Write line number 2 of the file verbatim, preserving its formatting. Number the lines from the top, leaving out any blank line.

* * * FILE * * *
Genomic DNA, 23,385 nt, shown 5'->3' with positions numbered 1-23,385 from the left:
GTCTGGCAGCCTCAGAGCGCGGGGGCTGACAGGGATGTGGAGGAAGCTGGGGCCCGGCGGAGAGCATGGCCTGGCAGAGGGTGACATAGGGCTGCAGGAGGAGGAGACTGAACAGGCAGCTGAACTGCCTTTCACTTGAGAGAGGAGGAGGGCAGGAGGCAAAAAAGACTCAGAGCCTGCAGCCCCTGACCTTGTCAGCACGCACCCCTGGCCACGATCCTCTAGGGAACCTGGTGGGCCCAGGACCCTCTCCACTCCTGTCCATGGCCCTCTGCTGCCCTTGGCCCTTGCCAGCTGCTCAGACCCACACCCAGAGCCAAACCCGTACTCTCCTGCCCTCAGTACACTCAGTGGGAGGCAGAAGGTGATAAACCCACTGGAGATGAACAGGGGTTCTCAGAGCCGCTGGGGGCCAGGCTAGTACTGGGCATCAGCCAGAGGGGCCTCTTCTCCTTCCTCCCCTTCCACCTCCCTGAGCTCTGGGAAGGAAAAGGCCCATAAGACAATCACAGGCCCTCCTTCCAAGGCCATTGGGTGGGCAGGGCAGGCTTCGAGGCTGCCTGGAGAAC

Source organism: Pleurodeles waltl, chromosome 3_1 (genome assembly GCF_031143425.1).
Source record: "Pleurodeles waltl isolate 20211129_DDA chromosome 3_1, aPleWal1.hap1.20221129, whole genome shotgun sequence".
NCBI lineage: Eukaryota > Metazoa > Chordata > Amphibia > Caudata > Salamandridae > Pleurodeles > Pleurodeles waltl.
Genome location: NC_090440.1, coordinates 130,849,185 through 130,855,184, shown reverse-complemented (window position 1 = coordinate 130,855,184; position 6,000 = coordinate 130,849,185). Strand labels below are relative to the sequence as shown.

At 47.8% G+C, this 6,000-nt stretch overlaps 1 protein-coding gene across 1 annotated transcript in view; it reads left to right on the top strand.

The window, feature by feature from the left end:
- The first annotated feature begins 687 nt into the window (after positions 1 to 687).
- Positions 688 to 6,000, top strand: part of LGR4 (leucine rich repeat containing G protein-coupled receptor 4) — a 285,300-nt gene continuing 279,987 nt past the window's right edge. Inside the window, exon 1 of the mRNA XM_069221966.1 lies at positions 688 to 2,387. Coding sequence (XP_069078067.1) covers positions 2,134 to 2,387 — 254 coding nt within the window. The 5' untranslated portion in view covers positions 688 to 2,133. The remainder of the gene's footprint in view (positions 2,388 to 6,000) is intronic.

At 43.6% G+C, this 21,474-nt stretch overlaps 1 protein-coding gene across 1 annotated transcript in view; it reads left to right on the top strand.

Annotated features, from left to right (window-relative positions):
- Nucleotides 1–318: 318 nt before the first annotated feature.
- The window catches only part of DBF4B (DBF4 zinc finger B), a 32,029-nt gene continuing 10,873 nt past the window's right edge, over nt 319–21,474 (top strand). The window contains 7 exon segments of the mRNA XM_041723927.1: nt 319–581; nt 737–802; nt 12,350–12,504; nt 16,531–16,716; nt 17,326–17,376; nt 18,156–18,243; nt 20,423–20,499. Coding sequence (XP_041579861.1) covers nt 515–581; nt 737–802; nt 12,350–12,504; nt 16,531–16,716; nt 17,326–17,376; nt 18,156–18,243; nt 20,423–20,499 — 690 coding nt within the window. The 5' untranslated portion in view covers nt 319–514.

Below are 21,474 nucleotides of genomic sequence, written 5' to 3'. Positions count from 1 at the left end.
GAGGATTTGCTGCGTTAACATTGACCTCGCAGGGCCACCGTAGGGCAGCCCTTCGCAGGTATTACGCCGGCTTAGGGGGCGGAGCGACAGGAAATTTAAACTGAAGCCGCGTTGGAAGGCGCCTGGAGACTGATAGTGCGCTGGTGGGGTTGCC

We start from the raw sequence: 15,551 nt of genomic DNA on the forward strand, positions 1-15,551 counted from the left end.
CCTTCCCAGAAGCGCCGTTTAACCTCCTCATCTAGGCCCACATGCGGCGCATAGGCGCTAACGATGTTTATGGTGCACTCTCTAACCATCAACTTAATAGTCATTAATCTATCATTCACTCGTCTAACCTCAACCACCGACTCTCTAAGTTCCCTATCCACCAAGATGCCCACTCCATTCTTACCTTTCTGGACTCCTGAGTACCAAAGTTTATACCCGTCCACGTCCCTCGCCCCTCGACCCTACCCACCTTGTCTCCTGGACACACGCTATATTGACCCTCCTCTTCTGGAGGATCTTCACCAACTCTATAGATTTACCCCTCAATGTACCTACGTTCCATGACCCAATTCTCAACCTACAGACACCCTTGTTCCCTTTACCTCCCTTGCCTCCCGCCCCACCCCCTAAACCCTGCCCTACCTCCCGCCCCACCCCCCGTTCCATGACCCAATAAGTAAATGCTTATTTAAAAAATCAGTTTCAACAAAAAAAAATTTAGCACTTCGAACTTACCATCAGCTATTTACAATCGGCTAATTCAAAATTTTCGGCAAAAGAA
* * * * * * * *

GTCTGGCAGCCTCAGAGCGCGGGGGCTGACAGGGATGTGGAGGAAGCTGGGGCCCGGCGGAGAGCATGGCCTGGCAGAGGGTGACATAGGGCTGCAGGAGGAGGAGACTGAACAGGCAGCTGAACTGCCTTTCACTTGAGAGAGGAGGAGGGCAGGAGGCAAAAAAGACTCAGAGCCTGCAGCCCCTGACCTTGTCAGCACGCACCCCTGGCCACGATCCTCTAGGGAACCTGGTGGGCCCAGGACCCTCTCCACTCCTGTCCATGGCCCTCTGCTGCCCTTGGCCCTTGCCAGCTGCTCAGACCCACACCCAGAGCCAAACCCGTACTCTCCTGCCCTCAGTACACTCAGTGGGAGGCAGAAGGTGATAAACCCACTGGAGATGAACAGGGGTTCTCAGAGCCGCTGGGGGCCAGGCTAGTACTGGGCATCAGCCAGAGGGGCCTCTTCTCCTTCCTCCCCTTCCACCTCCCTGAGCTCTGGGAAGGAAAAGGCCCATAAGACAATCACAGGCCCTCCTTCCAAGGCCATTGGGTGGGCAGGGCAGGCTTCGAGGCTGCCTGGAGAAC